What is A Plumbing Snake?

Table of Contents

A plumbing snake, also called a toilet auger, is a long flexible metal cable (usually rubber-coated) with a crank handle on one end. Sometimes there is a small bowl or cup attached to the other end of the snake so that when it runs through a drain it can be used to clear debris from the clog and retrieve it. A plumbing snake is often used to clear an obstruction that is caused by tree roots or some other object lodged in the drain and cannot be removed using any of the methods described below.

How do You Use a Plumbing Snake?

The homeowner tells me he thinks there’s something caught in his shower drain; I say, “Let me take a look,” go outside and work my way around behind the bathroom, get down on one knee and stick my hand into the pipe above where the bathtub wall meets with the house foundation, feel around for something solid as far up as I can reach all while feeling confident that everything else has been tried before this point (and likely will be again). Then I remove whatever it was and then do the smart thing, which is to tell the owner that he should try a drain snake.

Does a Plumbing Snake Fit in the P Trap?

If you’re not sure if the plumbing snake will fit in your P-trap, try it. Otherwise, you can use a plunger or an object to jam into the drain cover and loosen the clog.

Plumber’s snakes are often used in households with plumbing problems that include clogged toilets, sinks, and showers. A drain snake or drain auger is also used in industries with high water usages such as hotels and hospitals where a p trap is comoon.

If the drain snakes fit in the drain, they will most likely retrieve any obstruction that is caught up there, however, sometimes a blockage can be so far down into the pipe that even a plumbing snake won’t reach it and at this point, so it is advised to call in a licensed plumber.

While a drain snake is not heavy enough to remove some objects like tree roots or big chunks of food garbage, plumber’s snakes can get almost anything else out of the line. Heavy grease buildup or matted hair cannot be removed by snaking; neither can long, skinny things like pennies. But if I’m dealing with a toilet overflow caused by heavy paper towels being flushed then a plumber’s snake can assist to clear that p trap issue.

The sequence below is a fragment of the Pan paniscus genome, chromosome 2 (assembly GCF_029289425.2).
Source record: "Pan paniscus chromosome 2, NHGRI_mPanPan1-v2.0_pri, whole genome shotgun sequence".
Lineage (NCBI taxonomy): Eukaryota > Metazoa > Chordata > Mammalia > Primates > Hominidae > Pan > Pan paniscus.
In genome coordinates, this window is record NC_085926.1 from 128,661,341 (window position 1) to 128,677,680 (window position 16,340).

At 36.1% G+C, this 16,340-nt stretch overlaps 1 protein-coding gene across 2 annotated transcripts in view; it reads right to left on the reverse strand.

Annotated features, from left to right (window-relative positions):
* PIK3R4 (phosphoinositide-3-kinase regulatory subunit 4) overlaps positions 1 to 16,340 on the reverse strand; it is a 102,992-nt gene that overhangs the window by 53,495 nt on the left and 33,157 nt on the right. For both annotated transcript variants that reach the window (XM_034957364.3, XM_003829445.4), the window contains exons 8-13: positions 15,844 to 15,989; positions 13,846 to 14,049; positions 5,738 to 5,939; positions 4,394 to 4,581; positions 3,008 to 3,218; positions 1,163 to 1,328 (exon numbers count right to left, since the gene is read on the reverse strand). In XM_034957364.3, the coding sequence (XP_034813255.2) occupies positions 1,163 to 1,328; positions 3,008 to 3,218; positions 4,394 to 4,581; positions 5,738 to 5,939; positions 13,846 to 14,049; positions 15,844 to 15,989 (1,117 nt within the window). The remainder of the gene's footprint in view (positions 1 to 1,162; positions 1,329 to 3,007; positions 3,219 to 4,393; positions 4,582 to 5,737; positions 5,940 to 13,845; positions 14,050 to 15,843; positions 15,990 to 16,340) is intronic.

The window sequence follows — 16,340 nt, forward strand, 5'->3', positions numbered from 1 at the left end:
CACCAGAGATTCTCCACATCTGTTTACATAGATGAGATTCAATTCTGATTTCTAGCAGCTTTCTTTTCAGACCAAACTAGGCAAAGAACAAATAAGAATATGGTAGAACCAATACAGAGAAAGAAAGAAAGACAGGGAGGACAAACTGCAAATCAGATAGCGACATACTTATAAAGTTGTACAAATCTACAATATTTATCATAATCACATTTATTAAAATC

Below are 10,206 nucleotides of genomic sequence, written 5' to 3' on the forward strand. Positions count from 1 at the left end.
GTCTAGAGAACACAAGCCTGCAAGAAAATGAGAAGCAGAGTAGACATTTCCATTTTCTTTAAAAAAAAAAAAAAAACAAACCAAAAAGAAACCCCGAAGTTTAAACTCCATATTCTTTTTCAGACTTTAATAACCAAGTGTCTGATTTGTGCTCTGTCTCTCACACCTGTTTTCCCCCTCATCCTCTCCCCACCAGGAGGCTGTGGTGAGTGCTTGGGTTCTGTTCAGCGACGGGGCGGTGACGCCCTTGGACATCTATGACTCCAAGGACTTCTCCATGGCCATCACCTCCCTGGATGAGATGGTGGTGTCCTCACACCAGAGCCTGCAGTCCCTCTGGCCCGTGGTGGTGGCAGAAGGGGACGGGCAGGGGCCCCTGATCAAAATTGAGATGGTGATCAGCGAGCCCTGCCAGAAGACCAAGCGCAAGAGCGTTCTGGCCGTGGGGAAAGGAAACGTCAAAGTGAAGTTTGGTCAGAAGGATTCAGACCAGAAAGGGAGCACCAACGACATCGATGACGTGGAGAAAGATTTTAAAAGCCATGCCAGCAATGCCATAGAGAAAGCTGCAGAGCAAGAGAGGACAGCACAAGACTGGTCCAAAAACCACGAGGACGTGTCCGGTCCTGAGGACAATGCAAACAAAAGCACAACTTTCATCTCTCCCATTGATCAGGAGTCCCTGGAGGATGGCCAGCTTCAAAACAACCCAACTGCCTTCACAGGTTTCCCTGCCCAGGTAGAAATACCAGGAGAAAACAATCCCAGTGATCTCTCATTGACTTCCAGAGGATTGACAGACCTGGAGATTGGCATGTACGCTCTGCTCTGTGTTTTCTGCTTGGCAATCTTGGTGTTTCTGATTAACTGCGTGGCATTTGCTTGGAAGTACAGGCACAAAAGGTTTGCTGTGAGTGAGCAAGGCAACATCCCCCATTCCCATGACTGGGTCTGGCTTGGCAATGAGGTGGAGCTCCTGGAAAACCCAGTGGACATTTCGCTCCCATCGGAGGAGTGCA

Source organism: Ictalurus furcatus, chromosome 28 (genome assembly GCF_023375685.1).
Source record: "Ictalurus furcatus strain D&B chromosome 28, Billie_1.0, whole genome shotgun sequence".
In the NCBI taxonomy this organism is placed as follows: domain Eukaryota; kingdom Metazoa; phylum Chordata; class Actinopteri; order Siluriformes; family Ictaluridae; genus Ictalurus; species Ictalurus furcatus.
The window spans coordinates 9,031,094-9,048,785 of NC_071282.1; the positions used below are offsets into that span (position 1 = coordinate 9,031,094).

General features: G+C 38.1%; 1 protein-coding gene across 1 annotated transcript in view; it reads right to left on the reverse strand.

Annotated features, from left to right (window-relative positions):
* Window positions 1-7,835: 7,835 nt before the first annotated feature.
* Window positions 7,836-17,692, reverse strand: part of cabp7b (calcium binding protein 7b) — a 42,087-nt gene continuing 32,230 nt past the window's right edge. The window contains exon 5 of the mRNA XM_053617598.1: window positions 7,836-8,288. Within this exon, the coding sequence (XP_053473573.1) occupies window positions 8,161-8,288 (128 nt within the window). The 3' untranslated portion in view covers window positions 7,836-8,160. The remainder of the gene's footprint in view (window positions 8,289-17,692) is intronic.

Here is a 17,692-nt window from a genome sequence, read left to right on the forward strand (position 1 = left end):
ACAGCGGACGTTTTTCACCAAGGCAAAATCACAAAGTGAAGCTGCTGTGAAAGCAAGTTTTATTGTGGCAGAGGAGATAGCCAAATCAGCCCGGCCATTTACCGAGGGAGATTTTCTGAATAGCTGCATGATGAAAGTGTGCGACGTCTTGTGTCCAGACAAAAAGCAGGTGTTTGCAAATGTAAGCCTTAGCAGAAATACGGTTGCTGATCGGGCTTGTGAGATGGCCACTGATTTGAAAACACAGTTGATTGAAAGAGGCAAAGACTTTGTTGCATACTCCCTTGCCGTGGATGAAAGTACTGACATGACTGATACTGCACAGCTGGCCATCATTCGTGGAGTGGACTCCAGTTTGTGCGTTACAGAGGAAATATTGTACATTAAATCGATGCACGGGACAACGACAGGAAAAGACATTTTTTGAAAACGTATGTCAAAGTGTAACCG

How to Use a Plumbing Snake in a P Trap?  

There may be a trick is to put just enough pressure on the joint so that it compresses enough to allow for insertion of a drain snake and then release that tension just enough so that it does not spring back and pinch or impale you in any way when you start cranking with the snake inside the trap.

Then, after retrieving whatever material was trapped there (usually tree roots), release all tension from this fitting again so as not to upset its seal and use rubber gloves if necessary because it will be full of gunk. Remember to rotate the handle of the plumber’s snake.

What Causes Drains to Clog?

In many cases of drain clogs in residential sinks and bathtubs, hair is the culprit. Hair can go down the drain opening by itself since it’s so slender and lightweight, or sometimes it is pulled down with facial soap or body wash as people are rinsing. Bathroom hair traps usually have small holes which do not permit large amounts of water (or soap) from passing through them; therefore, when these grates get filled up with wet hair they begin to overflow into the sink in a circular pattern around their perimeter.

This overflowed water has nowhere else to go but back down the drain, so it flows down carrying a lot of hair along with it. Hair traps are inexpensive to replace and sink drains can be easily cleaned without removing them by simply pouring some liquid dishwashing detergent down the centre of the clogged drain opening followed by several large glugs of hot water or some boiling water from the kitchen kettle; this will dissolve any hair that is embedded in the toilet trap.